This is why it’s important to surround yourself with the right (small) crowd. Nobody is immune to the influence of others.

Let’s talk money

This leap of faith would not be possible without having had multiple opportunities to develop skills and build enough savings. Once you have skills and savings, you can fund all sorts of experiments. And savings, I’ve learned, has more to do with living below your means than maximizing your earnings. 

Still, leaving a rocket ship means walking away from a lot of money (at least on paper). The good news is that I’ve vested the majority, so if it ends up being a big win, I will land among the stars. 

The bad news is that it costs a boatload of cash (for me, $300K) to keep the equity if you choose to leave. Here’s life-changing advice for anyone considering joining a startup: negotiate for a 10-year exercise window on your stock options as part of your signing offer because the default is 30-90 days upon leaving. 

Many people are simply not able to afford to pay for the very stock options they earned by taking a big job risk (and often a salary cut). So they forfeit the upside, or stay shackled to the company in hopes of a liquidation event. The system is appalling, and designed to punish those with limited resources. Consider yourself in the know :) 

A steady paycheck is also hard to turn down. I find there are two groups of people who are acutely affected: those who have no savings, and those who have grown their paycheck. When you have no savings, it’s simply unthinkable. When you’re good at trading your time for money, however, it’s hard to imagine replacing it with something else. The hedonic treadmill is never-ending.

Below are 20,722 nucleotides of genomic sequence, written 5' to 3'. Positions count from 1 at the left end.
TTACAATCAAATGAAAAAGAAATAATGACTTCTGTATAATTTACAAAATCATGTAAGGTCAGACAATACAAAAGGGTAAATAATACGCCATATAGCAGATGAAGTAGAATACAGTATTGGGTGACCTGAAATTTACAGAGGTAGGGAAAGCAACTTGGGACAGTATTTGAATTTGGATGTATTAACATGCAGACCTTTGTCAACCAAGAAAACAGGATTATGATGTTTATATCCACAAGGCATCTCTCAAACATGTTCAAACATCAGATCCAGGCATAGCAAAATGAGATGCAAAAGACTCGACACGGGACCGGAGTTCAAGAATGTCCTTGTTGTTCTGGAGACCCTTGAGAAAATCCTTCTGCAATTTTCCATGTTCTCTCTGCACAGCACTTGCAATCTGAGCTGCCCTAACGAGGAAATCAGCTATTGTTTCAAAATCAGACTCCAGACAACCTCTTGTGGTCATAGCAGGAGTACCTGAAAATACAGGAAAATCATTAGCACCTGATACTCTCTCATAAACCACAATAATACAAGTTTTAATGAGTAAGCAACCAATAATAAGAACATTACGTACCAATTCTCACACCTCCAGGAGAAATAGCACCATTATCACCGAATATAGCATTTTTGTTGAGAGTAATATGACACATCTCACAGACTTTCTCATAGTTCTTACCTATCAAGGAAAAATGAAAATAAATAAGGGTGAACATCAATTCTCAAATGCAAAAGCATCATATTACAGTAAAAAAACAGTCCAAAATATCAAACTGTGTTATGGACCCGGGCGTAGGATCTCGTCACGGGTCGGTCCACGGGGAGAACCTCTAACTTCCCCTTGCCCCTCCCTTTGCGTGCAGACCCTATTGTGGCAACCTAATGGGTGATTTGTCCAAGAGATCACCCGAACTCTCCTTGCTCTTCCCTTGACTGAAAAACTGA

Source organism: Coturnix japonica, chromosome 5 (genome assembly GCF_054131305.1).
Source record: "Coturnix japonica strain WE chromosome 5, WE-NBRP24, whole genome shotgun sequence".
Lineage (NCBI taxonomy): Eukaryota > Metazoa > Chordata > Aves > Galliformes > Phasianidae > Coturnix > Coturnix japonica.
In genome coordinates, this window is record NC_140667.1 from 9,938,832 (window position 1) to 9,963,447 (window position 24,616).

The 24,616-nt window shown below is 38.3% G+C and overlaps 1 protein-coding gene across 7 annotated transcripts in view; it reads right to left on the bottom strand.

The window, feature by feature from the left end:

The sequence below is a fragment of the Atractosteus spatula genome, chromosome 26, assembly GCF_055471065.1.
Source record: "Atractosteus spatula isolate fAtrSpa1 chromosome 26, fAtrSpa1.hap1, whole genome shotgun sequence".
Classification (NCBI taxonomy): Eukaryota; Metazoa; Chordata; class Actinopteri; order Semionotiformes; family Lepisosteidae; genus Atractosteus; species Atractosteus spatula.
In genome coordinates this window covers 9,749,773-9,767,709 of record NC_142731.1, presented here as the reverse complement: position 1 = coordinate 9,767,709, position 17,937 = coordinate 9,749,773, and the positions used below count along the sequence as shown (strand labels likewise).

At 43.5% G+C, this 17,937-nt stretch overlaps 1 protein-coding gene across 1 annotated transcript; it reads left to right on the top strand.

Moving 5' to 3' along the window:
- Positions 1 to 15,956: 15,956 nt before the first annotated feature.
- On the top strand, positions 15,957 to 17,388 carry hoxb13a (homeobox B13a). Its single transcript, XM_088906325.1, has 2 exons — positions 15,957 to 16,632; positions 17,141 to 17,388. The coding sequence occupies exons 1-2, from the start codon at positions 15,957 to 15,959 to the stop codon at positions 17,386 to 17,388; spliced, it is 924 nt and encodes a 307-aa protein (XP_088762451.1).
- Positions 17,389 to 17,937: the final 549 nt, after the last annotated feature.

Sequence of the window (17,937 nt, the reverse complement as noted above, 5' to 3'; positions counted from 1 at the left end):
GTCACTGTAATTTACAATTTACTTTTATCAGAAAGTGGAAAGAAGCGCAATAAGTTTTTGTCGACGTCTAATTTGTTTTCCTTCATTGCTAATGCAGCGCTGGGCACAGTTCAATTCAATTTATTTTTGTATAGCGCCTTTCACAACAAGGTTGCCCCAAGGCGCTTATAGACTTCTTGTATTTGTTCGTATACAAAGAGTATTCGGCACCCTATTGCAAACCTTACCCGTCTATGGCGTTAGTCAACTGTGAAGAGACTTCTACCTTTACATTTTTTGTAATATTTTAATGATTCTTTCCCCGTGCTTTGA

I narrowly escaped this trap by reminding myself that it’s always worth trading money I have today for something I would regret at the end of my life. Sure, I could postpone leaving for another year, but it would not be any easier. Risks only get harder to take later in life. It’s an exorbitant privilege being able to chase upside rather than guard against downside.

My third act

I used to think a career meant working at a company. Then I learned you can start a company. Now I believe a career is simply about making something people want, and capturing some of that value. 

Why trade time for money when you can trade value for money?
The internet has massively expanded the spectrum of possible careers — a generational shift that remains highly under-appreciated. 

In the cold light of day though, I’m still terrified to embark on this third act. Act 1 was learning to analyze businesses as a consultant. Act 2 was learning to operate a business as a PM. Act 3, I hope, is learning to bootstrap a business. 

I’ve never identified as an entrepreneur. Is building a business a learnable skill? Stay tuned. 

As for this newsletter, well, it’s been the silver lining of my 2020. It has given me immense meaning, and brought wonderful people into my life. So I’m doubling down. Here’s what you can expect:

  • I will speak even more openly now. Get ready! 🌶️
  • I will be sharing my ideas, process, and just plain building in public — same product lessons, higher stakes
  • I will be learning new skills to retool myself as a full-stack creator
  • I will continue building an audience because there’s nothing more fun. Which means I would love your feedback!


The first idea I’m playing with is around productizing my experience, inspired by Jack Butcher. Setting metrics, building products, and storytelling are valuable skills. It’s taken me years to learn, and they tend to be gated behind the walls of select places. I plan to teach everything I know. 

In my final days working a corporate job, I was reminded of this Naval quote: “The reason to win the game is so that you can be free of it.” 

I tell myself I’ve won the game in record time. And rather than playing another round, I’m ready to create a new one. New rules written by yours truly. 

Maybe one day I will miss the game. But not today.

👋 P.S. If you want to join a top startup, check out who's freshly funded and hiring!

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Finally, I made an actionable toolkit to grow your product career! Get real examples and use proven templates.

Product Manager Toolkit

-Linda